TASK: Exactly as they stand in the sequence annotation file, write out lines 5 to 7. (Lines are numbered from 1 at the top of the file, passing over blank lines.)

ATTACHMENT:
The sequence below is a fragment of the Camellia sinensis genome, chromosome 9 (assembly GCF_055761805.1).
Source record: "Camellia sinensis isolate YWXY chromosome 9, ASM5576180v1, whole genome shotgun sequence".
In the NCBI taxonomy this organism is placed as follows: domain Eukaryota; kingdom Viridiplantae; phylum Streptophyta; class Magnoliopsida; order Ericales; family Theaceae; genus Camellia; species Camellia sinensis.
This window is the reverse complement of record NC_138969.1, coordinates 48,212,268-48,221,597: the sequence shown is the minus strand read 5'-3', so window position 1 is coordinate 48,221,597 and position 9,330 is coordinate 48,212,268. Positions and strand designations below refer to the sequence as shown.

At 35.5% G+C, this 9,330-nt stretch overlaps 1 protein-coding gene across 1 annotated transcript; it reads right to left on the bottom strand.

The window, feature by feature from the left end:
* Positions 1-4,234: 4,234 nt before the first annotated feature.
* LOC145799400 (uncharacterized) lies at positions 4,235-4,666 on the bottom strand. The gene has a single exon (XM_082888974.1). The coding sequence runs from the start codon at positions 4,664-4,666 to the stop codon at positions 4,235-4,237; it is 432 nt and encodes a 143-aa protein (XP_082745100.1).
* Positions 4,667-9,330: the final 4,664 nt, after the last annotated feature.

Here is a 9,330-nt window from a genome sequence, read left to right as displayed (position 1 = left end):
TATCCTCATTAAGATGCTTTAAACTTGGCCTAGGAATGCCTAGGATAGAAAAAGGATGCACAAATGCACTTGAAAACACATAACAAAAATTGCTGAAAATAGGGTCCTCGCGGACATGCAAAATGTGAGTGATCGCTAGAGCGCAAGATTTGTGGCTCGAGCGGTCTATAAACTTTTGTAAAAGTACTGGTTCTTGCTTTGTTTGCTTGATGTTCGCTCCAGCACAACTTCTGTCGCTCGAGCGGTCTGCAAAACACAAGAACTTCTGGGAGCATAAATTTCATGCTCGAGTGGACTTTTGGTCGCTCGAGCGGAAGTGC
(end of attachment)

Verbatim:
At 35.5% G+C, this 9,330-nt stretch overlaps 1 protein-coding gene across 1 annotated transcript; it reads right to left on the bottom strand.

The window, feature by feature from the left end:
* Positions 1-4,234: 4,234 nt before the first annotated feature.